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As I came into transition, I was feeling hungry and didn’t have any nutrition on me or waiting for me in transition. Bad move.

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I hopped off the bike, grabbed my running gear and heading back out for 2 miles. The legs still felt heavy, but I had a goal and I wouldn’t let it slip away. At this point, I knew I hadn’t caught enough ladies on the bike portion to think about a podium finish. It was now about racing MY race and push my body to perform. I ran and attempted to hold a 9:00 min/mile pace. That pace slowly slipped away as the legs got heavier and heavier. I shortened my stride and dug deep. As I made the last turn, with .2 miles to go, I knew I had to turn it up and finish strong. I dropped into a sub 9 min/mile pace and crossed the finish line.

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I wasn’t super happy about my performance since my legs felt heavy and weak. I was disappointed because my training runs had been strong. Regardless of my time, I was happy that the ankle didn’t bother me hardly at all during the race. I had set a time goal for myself and I ended up crushing that. I raced my race, and beat my goals. That is what success is all about.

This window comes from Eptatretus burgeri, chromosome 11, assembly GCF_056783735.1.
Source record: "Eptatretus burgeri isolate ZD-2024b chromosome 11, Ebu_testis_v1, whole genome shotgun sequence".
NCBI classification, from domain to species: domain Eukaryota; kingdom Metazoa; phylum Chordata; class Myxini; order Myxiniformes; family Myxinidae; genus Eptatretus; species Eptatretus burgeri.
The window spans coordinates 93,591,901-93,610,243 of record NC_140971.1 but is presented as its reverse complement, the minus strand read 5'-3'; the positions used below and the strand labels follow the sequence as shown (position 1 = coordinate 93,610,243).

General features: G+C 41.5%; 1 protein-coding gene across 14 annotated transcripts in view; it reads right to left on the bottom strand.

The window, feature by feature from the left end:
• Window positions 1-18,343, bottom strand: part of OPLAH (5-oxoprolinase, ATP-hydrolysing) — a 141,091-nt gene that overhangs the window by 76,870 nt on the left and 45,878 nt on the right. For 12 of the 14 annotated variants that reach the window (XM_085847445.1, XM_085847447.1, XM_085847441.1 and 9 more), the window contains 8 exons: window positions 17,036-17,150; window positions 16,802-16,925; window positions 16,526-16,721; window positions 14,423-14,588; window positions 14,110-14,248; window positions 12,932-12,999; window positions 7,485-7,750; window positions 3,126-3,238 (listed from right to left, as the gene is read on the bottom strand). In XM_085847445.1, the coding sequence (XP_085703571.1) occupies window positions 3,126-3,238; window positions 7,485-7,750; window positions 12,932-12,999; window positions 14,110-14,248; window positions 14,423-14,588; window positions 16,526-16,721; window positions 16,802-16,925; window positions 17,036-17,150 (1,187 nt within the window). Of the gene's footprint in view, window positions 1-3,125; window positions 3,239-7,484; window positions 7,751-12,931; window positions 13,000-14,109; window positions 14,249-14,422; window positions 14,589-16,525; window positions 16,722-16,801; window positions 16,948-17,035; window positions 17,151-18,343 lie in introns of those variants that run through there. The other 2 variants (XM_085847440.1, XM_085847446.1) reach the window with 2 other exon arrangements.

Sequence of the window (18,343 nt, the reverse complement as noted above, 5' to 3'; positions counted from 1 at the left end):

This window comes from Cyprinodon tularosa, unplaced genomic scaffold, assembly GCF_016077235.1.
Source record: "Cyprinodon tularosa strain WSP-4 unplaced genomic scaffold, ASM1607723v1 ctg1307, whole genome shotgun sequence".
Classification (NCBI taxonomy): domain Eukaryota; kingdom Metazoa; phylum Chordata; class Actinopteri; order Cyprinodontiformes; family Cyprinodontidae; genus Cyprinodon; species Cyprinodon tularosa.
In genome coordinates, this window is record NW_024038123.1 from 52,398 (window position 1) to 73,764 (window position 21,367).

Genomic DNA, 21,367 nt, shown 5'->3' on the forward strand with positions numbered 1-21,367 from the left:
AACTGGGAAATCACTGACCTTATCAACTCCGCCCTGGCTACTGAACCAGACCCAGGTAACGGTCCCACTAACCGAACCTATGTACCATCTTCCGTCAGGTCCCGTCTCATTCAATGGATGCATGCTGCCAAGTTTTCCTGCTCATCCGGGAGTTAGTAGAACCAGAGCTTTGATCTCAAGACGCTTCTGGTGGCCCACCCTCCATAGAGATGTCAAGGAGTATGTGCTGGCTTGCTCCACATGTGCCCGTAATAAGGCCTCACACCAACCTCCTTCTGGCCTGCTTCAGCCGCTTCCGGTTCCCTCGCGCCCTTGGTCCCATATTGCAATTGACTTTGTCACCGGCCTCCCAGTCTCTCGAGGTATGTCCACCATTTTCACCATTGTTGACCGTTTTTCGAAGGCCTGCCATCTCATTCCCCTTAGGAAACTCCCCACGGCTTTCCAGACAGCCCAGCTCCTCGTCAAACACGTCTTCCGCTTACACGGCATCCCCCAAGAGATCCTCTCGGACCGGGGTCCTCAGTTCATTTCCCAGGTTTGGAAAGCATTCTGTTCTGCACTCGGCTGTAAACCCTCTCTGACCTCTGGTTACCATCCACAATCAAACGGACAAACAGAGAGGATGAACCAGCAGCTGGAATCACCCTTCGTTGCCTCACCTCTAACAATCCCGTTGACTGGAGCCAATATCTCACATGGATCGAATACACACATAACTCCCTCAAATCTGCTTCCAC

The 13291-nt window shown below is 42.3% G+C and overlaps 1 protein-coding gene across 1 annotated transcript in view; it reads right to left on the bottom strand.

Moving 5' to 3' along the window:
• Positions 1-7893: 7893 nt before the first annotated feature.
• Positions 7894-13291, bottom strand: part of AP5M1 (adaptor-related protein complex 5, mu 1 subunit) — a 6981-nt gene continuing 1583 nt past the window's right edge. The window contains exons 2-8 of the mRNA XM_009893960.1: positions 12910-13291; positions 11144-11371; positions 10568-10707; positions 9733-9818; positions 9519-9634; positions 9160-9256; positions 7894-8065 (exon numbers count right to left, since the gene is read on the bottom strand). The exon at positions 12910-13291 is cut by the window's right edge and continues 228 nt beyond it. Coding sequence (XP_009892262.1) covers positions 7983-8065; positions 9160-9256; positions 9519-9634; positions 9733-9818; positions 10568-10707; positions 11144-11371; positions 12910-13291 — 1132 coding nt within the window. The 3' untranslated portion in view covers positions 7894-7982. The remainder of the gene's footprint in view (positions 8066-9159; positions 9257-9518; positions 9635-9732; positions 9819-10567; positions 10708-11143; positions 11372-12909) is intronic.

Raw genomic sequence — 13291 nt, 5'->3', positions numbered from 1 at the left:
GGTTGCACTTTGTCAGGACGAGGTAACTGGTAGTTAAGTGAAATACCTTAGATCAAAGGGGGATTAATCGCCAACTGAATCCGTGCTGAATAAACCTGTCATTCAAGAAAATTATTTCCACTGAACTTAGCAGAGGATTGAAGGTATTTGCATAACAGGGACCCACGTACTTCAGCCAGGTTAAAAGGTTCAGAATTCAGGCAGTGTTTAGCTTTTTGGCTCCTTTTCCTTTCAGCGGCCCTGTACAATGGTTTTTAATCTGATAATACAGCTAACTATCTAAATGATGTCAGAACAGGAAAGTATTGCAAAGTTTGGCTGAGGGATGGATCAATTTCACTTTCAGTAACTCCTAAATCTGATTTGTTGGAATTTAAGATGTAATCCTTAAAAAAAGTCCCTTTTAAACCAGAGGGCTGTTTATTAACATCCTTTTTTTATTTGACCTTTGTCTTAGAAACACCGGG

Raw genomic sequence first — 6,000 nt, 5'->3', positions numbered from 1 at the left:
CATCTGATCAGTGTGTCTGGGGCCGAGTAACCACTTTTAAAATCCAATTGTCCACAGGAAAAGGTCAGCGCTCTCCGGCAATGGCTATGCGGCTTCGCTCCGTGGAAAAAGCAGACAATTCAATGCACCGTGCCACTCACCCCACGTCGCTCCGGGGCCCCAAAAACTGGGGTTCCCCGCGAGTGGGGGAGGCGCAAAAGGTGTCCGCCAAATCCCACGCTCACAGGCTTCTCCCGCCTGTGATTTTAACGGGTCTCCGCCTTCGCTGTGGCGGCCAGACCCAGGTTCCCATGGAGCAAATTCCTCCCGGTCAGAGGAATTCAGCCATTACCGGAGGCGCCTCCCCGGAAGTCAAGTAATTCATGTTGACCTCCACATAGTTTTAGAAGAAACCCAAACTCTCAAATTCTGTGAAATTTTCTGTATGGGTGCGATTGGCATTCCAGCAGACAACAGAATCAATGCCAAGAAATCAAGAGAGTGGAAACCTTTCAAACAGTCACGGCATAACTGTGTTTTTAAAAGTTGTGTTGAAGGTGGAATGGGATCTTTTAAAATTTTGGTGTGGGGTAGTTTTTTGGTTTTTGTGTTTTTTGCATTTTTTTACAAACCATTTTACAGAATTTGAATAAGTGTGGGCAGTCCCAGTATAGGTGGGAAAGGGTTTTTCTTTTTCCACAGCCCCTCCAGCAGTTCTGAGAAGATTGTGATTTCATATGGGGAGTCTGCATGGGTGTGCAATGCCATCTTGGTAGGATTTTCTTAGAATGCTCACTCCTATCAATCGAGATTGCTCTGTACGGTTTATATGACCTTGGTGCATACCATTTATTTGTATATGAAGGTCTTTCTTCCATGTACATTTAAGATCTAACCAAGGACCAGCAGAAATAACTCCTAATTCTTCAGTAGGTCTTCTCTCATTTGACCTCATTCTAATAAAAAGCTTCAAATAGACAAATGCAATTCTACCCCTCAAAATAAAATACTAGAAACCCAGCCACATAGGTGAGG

I hung out with my mom and daughters and waited for my friend to cross the finish line. After she crossed, I noticed that they had posted the finishing times. I headed over to check out how I did against the other ladies in my age group. I was SHOCKED to see that I had finished 3rd in my age group. Oh. My. Goodness. I had given up on the goal of standing on the podium and I was okay with that. I would have been happy finishing anywhere in my age group because I beat the goal I set out for myself. That is really what the day was about. Finishing on the podium just happened to be an added bonus.

I collected my award and congratulated the other two ladies that finished before me. I thanked the girl I passed on the bike for pushing me to run hard to the finish line. (She finished only a minute or 2 behind me.)  I love the triathlon community for this reason. Everyone is so supportive and friendly. Yes, it is a competition, but we are all there to push and challenge each other, as we push ourselves. I was proud to race among that group of ladies.

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So, what is in store for racing this year? Well, like I said, I will be participating in as many USAP events as I possibly can. I will likely bump up to the longer distance as my running miles increase. Hopefully as the race season continues, my training will become more consistent.  With all my life changes, training has really suffered. With that being said, I bit the bullet and signed up for a 1/2 marathon in Santa Cruz on April 9th. Again,  I will be going into this race with zero expectations. I really just want to see if the ankle will hold up.

Now to get back to actual training……

photos courtesy of USAP, Gary Brooks, and Roy Kikunaga